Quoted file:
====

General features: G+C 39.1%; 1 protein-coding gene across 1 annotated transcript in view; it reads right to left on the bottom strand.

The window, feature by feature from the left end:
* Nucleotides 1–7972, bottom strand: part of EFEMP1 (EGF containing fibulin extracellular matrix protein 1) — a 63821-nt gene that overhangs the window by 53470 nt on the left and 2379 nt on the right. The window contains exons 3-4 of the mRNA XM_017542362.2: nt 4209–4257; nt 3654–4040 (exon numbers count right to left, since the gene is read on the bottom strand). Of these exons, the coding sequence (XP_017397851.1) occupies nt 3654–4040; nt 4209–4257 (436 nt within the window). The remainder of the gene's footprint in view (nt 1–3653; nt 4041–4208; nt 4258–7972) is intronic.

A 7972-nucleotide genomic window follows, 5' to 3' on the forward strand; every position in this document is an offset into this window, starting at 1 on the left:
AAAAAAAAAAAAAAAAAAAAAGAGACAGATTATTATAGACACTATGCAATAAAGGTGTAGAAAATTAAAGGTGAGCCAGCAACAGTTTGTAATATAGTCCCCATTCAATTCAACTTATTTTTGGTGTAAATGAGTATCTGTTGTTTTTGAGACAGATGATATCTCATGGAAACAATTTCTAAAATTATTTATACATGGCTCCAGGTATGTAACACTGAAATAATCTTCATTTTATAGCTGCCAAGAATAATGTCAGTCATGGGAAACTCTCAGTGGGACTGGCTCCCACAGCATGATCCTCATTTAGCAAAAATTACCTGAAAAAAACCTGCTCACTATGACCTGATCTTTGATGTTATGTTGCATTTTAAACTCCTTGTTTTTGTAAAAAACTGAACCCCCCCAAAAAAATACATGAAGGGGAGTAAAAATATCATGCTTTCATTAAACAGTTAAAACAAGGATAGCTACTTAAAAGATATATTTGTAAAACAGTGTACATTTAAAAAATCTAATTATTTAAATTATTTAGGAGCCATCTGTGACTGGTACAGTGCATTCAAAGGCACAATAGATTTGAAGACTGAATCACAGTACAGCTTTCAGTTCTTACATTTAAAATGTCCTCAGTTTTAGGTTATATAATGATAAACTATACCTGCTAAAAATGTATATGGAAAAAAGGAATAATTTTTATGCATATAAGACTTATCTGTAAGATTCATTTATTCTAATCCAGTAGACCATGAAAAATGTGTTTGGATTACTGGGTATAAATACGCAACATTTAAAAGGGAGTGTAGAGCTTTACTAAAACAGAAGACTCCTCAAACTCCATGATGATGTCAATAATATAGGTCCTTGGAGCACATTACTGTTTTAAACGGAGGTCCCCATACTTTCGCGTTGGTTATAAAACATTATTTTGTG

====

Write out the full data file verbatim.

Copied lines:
General features: G+C 39.1%; 1 protein-coding gene across 1 annotated transcript in view; it reads right to left on the bottom strand.

The window, feature by feature from the left end:
* Nucleotides 1–7972, bottom strand: part of EFEMP1 (EGF containing fibulin extracellular matrix protein 1) — a 63821-nt gene that overhangs the window by 53470 nt on the left and 2379 nt on the right. The window contains exons 3-4 of the mRNA XM_017542362.2: nt 4209–4257; nt 3654–4040 (exon numbers count right to left, since the gene is read on the bottom strand). Of these exons, the coding sequence (XP_017397851.1) occupies nt 3654–4040; nt 4209–4257 (436 nt within the window). The remainder of the gene's footprint in view (nt 1–3653; nt 4041–4208; nt 4258–7972) is intronic.

A 7972-nucleotide genomic window follows, 5' to 3' on the forward strand; every position in this document is an offset into this window, starting at 1 on the left:
AAAAAAAAAAAAAAAAAAAAAGAGACAGATTATTATAGACACTATGCAATAAAGGTGTAGAAAATTAAAGGTGAGCCAGCAACAGTTTGTAATATAGTCCCCATTCAATTCAACTTATTTTTGGTGTAAATGAGTATCTGTTGTTTTTGAGACAGATGATATCTCATGGAAACAATTTCTAAAATTATTTATACATGGCTCCAGGTATGTAACACTGAAATAATCTTCATTTTATAGCTGCCAAGAATAATGTCAGTCATGGGAAACTCTCAGTGGGACTGGCTCCCACAGCATGATCCTCATTTAGCAAAAATTACCTGAAAAAAACCTGCTCACTATGACCTGATCTTTGATGTTATGTTGCATTTTAAACTCCTTGTTTTTGTAAAAAACTGAACCCCCCCAAAAAAATACATGAAGGGGAGTAAAAATATCATGCTTTCATTAAACAGTTAAAACAAGGATAGCTACTTAAAAGATATATTTGTAAAACAGTGTACATTTAAAAAATCTAATTATTTAAATTATTTAGGAGCCATCTGTGACTGGTACAGTGCATTCAAAGGCACAATAGATTTGAAGACTGAATCACAGTACAGCTTTCAGTTCTTACATTTAAAATGTCCTCAGTTTTAGGTTATATAATGATAAACTATACCTGCTAAAAATGTATATGGAAAAAAGGAATAATTTTTATGCATATAAGACTTATCTGTAAGATTCATTTATTCTAATCCAGTAGACCATGAAAAATGTGTTTGGATTACTGGGTATAAATACGCAACATTTAAAAGGGAGTGTAGAGCTTTACTAAAACAGAAGACTCCTCAAACTCCATGATGATGTCAATAATATAGGTCCTTGGAGCACATTACTGTTTTAAACGGAGGTCCCCATACTTTCGCGTTGGTTATAAAACATTATTTTGTG